The Last Lie

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The Last Lie, published by Stephen White in 2010, isn’t really either a thriller or a murder mystery.  It’s actually a rape mystery.  What makes it unique for me, though, is that the protagonist is a clinical psychologist, like the author, and writes from a personal point of view.  Every encounter entails detailed analysis of everybody’s facial expressions, body language, and tone of voice.  Most people probably register such things, but much of it is unconscious and not so thorough.  You might think, “I get the impression that she doesn’t believe me,” or “something seems to be bothering him this morning.”  Of course if you want to explain your conclusions to a reader you might want to describe every little sign that you took into account.

The continual in depth analysis of almost every remark anyone makes has a definite effect on the style of writing.  In particular, it’s impossible to give the impression of a fast-paced plot and provide on-going analysis of each character’s psychological state at the same time.

I was once given a tip about writing that seems so obvious, once you think about it, that I immediately took it to heart.  The tip I now pass on is that if you’re trying to give the impression that an incident happened quickly, don’t describe it in a long-winded way.  Writing about a mugging, for example, you might say, “She barely had time to register movement behind her before a violent shove knocked her to the sidewalk.  Her purse was snatched out of her hand as she fell and a pair of legs in jeans and sneakers flashed by as she hit the sidewalk.”

Alternatively, you could write, “She barely had time to register a change in the shadows formed by the moonlight shining through the leafy trees that lined the road before a hand in the exact center of her back shoved her with enough force to push her off her feet.  She fell to the sidewalk of the quiet residential street, only a few yards from the path leading to the door of a brick house whose dark windows indicated that no one was home.  As she fell she thought, ‘Oh no!  He’s going to take my purse, and I just took my shopping money out of the ATM!’  Sure enough, her purse was snatched out of her hand in spite of her attempt to resist, and whatever else the mugger was wearing as protection against  the evening chill, all she could see as he ran by her was a pair of legs in jeans that looked dark blue in the poor light and a pair of sneakers that also looked dark blue, but might have been black.”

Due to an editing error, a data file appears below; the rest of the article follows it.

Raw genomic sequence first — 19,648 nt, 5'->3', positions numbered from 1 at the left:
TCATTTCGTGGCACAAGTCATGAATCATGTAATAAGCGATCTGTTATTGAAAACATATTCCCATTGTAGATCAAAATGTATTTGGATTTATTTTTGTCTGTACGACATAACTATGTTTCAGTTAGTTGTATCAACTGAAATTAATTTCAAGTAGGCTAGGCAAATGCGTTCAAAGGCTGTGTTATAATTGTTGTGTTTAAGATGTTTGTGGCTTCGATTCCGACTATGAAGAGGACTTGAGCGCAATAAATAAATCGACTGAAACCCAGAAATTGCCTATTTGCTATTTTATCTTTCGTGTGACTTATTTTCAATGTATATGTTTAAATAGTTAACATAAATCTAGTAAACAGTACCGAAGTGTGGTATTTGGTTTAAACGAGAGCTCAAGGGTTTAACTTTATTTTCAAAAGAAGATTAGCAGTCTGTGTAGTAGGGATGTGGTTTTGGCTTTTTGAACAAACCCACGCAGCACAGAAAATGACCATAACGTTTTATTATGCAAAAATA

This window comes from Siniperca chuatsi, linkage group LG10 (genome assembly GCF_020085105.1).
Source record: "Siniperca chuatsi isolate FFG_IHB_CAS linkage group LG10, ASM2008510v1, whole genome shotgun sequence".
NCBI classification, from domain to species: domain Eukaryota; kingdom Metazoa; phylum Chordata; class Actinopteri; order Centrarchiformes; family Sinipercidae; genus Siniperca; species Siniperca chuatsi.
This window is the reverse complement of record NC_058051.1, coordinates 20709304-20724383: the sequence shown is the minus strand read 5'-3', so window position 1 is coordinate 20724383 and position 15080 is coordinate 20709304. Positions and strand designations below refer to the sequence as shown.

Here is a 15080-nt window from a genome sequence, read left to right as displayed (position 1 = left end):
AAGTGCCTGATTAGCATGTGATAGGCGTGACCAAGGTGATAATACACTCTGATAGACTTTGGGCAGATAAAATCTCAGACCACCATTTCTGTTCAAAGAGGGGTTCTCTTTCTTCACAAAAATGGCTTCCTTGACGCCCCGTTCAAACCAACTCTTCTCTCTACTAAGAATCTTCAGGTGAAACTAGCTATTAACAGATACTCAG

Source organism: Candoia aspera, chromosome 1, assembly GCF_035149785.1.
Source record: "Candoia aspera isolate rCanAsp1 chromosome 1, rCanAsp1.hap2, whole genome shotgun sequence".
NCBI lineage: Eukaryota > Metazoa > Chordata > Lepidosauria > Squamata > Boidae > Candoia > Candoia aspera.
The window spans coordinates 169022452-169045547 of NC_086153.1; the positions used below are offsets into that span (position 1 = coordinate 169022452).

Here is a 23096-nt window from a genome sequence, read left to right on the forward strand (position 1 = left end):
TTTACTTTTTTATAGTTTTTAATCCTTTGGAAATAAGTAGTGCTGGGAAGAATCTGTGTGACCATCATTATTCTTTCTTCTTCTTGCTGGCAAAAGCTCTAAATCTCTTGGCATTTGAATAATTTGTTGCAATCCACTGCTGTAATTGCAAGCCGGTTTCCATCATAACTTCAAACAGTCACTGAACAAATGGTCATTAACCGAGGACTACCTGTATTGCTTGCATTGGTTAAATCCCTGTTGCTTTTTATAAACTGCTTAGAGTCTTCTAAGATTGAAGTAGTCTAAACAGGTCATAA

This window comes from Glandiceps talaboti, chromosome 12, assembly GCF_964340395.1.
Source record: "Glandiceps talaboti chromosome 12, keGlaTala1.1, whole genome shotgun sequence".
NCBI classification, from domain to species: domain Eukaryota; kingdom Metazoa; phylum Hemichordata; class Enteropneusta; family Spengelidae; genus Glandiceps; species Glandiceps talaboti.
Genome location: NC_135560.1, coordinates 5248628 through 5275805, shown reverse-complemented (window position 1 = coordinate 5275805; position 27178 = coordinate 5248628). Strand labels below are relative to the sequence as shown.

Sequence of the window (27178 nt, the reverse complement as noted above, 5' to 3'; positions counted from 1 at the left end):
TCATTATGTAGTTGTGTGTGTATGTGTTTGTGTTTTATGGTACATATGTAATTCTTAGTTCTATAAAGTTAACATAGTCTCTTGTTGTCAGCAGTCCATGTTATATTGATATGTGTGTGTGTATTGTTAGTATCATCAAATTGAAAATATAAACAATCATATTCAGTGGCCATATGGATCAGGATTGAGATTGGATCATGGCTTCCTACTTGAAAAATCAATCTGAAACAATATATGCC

I’m exaggerating to make the point, but doesn’t the second version seem to happen in slow motion?

P.S.  The book has what I assume is supposed to be a happy ending – everybody’s in therapy.

 

 

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